Look at the state of the country when we took office. Interest rates were going up, taxes were going up, the country was dispirited. As a result of the actions of this government and of Canadians, our interest rates are at an all time low. There is no longer a debate about rising taxes; the debate is about lowering taxes. The fact is there is hope in this land. Our exports are up, our inflation is down. Canadians know full well it is because we have confidence in them and Reform has confidence in nothing.

Goods And Services Tax
Oral Question Period

March 20th, 1997 / 2:30 p.m.

Bloc

Roger Pomerleau Anjou—Rivière-Des-Prairies, QC

Mr. Speaker, my question is for the Minister of Finance.

Yesterday, in response to my question on the compensation owed to Quebec for harmonizing the QST with the GST, the minister finally admitted that the compensation formula used is not designed to provide harmonization assistance but rather assistance to the Atlantic region. This clearly shows that his bad decision is politically untenable.

How can the Minister of Finance tell us today that he has found nothing better to do, to provide assistance to the Atlantic prov-

inces, than to dig into the pockets of Quebec taxpayers to subsidize the maritimes and help them better raid Quebec businesses?

Goods And Services Tax
Oral Question Period

2:30 p.m.

LaSalle—Émard
Québec

Liberal

Paul Martin Minister of Finance

Mr. Speaker, I stated unequivocally yesterday that mutual assistance between regions was an inherent part of the Canadian confederation. And, yes, helping a province or region through difficult times involves using taxpayers' money.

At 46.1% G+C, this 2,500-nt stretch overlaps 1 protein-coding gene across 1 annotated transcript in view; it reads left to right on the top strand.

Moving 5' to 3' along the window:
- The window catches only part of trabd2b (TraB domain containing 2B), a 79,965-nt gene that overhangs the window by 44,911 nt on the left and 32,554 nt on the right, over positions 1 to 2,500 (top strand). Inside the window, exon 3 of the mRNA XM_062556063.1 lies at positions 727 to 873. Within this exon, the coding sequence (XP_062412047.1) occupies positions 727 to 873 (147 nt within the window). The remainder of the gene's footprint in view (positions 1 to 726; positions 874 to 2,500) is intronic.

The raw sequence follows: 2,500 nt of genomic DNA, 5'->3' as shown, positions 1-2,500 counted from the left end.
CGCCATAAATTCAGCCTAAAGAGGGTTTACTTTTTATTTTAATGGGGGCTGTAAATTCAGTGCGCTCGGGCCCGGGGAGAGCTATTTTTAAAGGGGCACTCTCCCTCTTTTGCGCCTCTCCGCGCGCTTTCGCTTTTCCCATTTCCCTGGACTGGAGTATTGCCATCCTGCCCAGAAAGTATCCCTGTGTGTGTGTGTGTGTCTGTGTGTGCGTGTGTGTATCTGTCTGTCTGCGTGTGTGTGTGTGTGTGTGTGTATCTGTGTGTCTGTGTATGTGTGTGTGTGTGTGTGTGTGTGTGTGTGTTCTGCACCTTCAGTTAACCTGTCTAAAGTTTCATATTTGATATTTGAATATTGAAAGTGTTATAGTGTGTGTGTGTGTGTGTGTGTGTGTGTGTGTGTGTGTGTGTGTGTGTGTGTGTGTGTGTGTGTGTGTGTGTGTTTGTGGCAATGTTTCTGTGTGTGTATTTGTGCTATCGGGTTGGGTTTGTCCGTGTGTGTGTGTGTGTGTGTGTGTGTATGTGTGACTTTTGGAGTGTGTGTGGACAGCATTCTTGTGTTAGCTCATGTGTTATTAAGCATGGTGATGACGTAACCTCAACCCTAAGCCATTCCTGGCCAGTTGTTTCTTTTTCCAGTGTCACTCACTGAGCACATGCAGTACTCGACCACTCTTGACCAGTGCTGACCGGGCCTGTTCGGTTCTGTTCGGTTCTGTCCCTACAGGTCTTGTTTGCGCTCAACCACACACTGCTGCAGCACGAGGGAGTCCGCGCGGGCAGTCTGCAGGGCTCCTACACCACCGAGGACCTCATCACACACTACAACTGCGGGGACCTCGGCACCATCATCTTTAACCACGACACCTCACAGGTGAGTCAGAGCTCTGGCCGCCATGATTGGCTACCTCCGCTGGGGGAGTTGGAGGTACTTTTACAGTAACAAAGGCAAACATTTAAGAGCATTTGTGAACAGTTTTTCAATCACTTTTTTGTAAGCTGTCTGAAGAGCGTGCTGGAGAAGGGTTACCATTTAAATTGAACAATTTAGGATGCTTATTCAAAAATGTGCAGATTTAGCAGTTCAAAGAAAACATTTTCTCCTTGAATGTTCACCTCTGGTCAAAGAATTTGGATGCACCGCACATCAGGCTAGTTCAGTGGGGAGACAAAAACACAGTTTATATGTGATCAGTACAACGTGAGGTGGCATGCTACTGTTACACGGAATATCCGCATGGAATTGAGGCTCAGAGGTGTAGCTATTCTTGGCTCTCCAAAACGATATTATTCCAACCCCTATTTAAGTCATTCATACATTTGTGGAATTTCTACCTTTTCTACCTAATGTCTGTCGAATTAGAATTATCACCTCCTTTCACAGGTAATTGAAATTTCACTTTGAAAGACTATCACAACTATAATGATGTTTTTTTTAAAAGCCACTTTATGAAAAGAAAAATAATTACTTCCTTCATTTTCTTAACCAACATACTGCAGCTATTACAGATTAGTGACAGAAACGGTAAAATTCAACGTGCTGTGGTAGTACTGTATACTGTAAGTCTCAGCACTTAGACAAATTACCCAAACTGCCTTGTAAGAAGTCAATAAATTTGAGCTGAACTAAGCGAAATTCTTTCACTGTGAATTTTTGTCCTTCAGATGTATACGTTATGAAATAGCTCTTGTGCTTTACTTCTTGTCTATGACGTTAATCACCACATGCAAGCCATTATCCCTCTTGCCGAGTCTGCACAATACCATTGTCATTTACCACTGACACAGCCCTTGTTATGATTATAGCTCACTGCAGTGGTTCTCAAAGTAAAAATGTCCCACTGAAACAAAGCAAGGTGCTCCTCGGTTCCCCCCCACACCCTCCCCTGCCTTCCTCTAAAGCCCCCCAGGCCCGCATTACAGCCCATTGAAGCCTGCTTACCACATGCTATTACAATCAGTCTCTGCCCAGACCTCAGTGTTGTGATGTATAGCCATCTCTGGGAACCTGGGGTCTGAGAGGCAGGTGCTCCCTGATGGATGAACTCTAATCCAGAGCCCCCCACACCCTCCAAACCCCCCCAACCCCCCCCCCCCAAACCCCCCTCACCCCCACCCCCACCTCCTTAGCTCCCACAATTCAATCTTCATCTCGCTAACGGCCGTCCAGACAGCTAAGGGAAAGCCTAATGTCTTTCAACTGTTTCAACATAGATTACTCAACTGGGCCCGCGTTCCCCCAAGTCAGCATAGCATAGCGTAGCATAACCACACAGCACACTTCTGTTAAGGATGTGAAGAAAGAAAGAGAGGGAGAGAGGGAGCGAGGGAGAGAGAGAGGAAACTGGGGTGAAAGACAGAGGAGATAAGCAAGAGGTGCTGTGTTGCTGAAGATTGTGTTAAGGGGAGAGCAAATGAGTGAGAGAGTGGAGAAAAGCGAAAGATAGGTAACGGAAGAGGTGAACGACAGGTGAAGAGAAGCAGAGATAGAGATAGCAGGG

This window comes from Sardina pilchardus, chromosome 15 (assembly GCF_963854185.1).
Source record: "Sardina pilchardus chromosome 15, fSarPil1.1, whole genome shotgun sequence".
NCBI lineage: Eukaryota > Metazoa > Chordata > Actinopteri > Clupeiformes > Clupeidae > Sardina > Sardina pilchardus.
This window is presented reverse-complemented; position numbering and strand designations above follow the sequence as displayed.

Let us not forget that Quebec's equalization payments come from the taxes paid by Canadians, as does the financial support to Quebec's aviation industry.

Looking at how Canada builds its strength, the hon. member should know that the regions are there to support one another. Therein lies Canada's strength, and it will continue to be a building block for Canada.

Goods And Services Tax
Oral Question Period

2:30 p.m.

Bloc

Roger Pomerleau Anjou—Rivière-Des-Prairies, QC

Mr. Speaker, I am always baffled when I listen to the Minister of Finance talk about what he has given to Quebec. We are paying $30 billion per year to the federal government. We are asking for what is ours. Nothing more.

Why does the Minister of Finance not take the advice of the three premiers who support Quebec on this? Why not, for once, be fair to Quebecers and give them the $2 billion he owes them?

Goods And Services Tax
Oral Question Period

2:30 p.m.

LaSalle—Émard
Québec

Liberal

Paul Martin Minister of Finance

Mr. Speaker, I have explained time and time again in this House that compensation was offered to those provinces whose loss in revenues resulting from tax harmonization exceeded 5 per cent.

I would like to quote some statistics now. In Quebec, in 1989-90, the sales tax brought in $5.1 billion in revenues. In 1990-91, the first year of the harmonized tax, $5.3 billion; in 1991-92, $6.1 billion; in 1992-93, $6 billion; in 1993-94, $5.5 billion; in 1994-95, $5.4 billion; in 1995-96, $5.6 billion.